But wait, it gets more complicated. When I spoke to the principal, she explained that there are too many “mandatory” elements in the curriculum for teachers to be able to spend time on “optional” ones. Hmm, that makes it sound like it’s not even an option.

To make matters more confusing, the curriculum dates back to 2006 and has not been officially updated since then. It’s almost as if some people are trying to take cursive out of the curriculum without bothering to actually take it out of the curriculum.

The recent literature that I found seems to suggest that learning cursive helps the brain to develop and makes kids better writers. What literature, you ask? Why, this literature, as summarized below:

  1. Writing notes by hand has been shown to support better learning than taking notes on a keyboard.
    Mueller, P. A., & Oppenheimer, D. M. (2014). The pen is mightier than the keyboard: Advantages of longhand over laptop note taking. Psychological science, 25(6), 1159-1168.
  2. Other types of writing cannot be substituted for cursive, as far as the brain is concerned. Writing in cursive uses parts of the brain that are distinct from what you use when writing in print or when typing on a keyboard.
    Berninger, V. W., Abbott, R. D., Jones, J., Wolf, B. J., Gould, L., Anderson-Youngstrom, M., … & Apel, K. (2006). Early development of language by hand: Composing, reading, listening, and speaking connections; three letter-writing modes; and fast mapping in spelling. Developmental Neuropsychology, 29(1), 61-92.
    James, K. H., & Engelhardt, L. (2012). The effects of handwriting experience on functional brain development in pre-literate children. Trends in neuroscience and education, 1(1), 32-42.
  3. Handwriting instruction results in better writing. Writing by hand has been linked to higher order writing tasks, such as word selection and the organization of ideas. When handwriting is automatic, the cognitive load of writing is reduced so that students can focus on composing their ideas.
    Berninger, V. W., Abbott, R. D., Swanson, H. L., Lovitt, D., Trivedi, P., Lin, S. J. C., … & Amtmann, D. (2010). Relationship of word-and sentence-level working memory to reading and writing in second, fourth, and sixth grade. Language, Speech, and Hearing Services in Schools, 41(2), 179-193.
    Medwell, J., Strand, S., & Wray, D. (2009). The links between handwriting and composing for Y6 children. Cambridge Journal of Education, 39(3), 329-344.
  4. Kids must achieve automaticity, or fluency, in basic skills before they can go on to higher order thinking skills. If they do not do this, their working memory will be burdened with basic skills.  Achieving automaticity requires direct instruction and supervised practice.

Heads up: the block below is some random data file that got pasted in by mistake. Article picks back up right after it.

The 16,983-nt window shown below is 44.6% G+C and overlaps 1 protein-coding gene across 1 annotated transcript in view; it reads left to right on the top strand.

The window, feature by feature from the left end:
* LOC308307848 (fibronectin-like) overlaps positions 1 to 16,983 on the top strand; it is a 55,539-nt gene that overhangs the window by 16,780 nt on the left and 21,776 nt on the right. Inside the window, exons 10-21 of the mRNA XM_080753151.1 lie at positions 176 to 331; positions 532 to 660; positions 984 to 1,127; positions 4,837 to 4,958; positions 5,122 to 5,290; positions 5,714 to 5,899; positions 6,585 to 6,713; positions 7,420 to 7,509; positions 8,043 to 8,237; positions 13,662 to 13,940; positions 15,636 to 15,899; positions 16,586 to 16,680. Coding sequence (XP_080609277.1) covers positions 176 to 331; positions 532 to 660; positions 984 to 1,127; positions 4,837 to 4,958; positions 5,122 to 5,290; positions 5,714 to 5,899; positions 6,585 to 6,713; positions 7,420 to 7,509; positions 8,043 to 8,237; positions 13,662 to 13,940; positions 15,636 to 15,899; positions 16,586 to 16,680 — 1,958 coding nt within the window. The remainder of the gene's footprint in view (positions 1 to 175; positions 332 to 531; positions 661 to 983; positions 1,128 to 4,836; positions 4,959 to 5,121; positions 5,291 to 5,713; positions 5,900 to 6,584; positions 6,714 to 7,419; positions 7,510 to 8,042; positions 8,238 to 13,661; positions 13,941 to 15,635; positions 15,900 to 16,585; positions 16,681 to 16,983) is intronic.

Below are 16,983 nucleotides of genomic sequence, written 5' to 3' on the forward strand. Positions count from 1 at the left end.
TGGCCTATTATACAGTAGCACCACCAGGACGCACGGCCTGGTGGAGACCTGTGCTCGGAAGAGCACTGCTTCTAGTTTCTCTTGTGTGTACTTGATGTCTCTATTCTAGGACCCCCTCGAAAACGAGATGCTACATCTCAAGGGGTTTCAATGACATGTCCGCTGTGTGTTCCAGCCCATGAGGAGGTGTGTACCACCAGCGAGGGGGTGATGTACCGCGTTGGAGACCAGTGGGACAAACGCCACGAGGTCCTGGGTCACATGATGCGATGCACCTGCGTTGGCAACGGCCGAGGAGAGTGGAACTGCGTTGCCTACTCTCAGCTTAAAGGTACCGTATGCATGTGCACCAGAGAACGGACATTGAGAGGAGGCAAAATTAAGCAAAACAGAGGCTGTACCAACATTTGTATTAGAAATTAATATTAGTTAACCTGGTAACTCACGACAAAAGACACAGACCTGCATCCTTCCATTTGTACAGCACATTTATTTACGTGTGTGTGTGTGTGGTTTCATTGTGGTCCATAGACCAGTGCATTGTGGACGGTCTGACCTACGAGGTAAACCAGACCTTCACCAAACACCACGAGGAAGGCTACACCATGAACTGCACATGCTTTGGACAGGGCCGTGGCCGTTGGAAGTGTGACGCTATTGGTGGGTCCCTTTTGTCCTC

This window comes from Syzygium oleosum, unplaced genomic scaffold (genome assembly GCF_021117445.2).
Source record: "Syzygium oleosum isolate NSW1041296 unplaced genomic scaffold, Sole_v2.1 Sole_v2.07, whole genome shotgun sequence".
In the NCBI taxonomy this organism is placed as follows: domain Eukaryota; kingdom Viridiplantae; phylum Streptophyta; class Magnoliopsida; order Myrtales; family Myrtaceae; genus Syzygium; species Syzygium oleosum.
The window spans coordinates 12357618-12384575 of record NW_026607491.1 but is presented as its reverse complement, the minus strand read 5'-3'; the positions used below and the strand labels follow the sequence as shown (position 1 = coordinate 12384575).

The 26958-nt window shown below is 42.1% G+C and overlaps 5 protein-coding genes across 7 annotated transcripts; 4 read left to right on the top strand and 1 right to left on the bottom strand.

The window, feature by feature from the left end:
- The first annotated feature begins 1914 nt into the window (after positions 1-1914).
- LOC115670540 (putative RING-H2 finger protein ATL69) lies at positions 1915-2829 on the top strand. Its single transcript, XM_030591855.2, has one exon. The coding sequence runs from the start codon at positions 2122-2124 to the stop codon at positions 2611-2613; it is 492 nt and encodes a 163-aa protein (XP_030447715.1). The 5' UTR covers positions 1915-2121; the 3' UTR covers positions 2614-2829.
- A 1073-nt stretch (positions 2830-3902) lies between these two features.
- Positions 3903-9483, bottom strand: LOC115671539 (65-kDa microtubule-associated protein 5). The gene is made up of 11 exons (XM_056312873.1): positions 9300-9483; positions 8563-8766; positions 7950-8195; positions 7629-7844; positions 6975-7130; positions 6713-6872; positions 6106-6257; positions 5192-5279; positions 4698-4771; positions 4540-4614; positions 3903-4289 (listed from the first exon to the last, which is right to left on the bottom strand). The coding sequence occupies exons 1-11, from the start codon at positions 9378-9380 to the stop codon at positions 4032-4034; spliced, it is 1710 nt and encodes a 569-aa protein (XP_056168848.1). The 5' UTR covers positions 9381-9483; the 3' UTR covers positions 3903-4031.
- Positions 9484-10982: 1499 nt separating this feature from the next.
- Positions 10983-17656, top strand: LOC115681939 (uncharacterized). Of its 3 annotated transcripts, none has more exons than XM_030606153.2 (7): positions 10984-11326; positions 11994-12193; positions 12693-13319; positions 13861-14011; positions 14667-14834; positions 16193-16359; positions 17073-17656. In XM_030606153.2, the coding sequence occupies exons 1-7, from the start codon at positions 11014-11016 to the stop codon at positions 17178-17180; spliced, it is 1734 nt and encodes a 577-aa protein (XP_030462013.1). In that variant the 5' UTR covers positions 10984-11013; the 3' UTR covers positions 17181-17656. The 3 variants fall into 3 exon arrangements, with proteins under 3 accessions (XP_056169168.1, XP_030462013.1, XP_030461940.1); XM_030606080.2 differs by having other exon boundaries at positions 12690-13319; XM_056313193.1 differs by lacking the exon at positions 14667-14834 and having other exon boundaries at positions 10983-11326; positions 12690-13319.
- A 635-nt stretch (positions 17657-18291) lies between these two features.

Santangelo, T., & Graham, S. (2016). A comprehensive meta-analysis of handwriting instruction. Educational Psychology Review, 28(2), 225-265.
  5. Cursive writing has noticeable benefits for people with dyslexia and other learning disabilities.
    Berninger, V., Wolf, B., (2009) Teaching students with dyslexia and dysgraphia: Lessons from teaching and science.  Baltimore: Paul H. Brookes, Publishing Co.
    Montgomery, D. (2012). The contribution of handwriting and spelling remediation to overcoming dyslexia. In Dyslexia-A Comprehensive and International Approach. InTech. Available at

My dear husband is concerned that I may turn into some back-to-basics nutcase. “Don’t you have more important things to worry about?” he asks. More important than whether my children’s school teaches reading and writing? No, not really. Sure, there are other important things to worry about, but more important?

The recipe you need

If the worst thing that happened to me last week was that I bought organic ghee at the supermarket and I got it home only to discover that it was not made from grass-fed cows, then I would be having a pretty good week. So let’s just act like that was the worst thing that happened last week.

Because I spend too much time online, I discovered this recipe for quinoa black bean tabbouleh, which is so nice to have on hand. Plus, gluten-free and dairy-free. Maybe I’ll bring it to a potluck this weekend.

But wait, there’s more! Do you know about chimichurri? It’s like Argentinian pesto. My friend D described it as a “jar of deliciousness.” It’s an herby, tangy sauce/condiment that you can put on anything. My brother-in-law Scott serves it with steak.

We put it on steak for The Historian’s birthday, and then I put the leftovers on avocado for lunch the next day. It also tastes good on potatoes, chicken, and probably shoe leather.

There is disagreement about this online because it looks like it’s usually made with parsley, which is fine, but Scott makes it with cilantro, and it’s amazing.

Scott’s Chimichurri

1/2 c. cilantro, minced
1 shallot, minced
4 cloves garlic, minced
1/4 red pepper, minced
1 medium tomato, minced
1 T salt
1 T paprika
1 T oregano
1/4 c red wine vinegar
1/4 c water
1/4 c olive oil

  1. Combine cilantro, shallot, garlic, pepper, and tomato and mix together. Add salt, paprika, and oregano. Let sit a while – an hour or so.
  2. Add vinegar, water and olive oil. Serve or keep in the refrigerator.

My marijuana experience

One could be forgiven for thinking that if someone lived in a place where medical marijuana was legal, it would be easy to access. One might think that someone would be prescribed marijuana on request if they were experiencing the pain and nausea that goes with Lyme Disease, chemo, and brain surgery, but one would be wrong.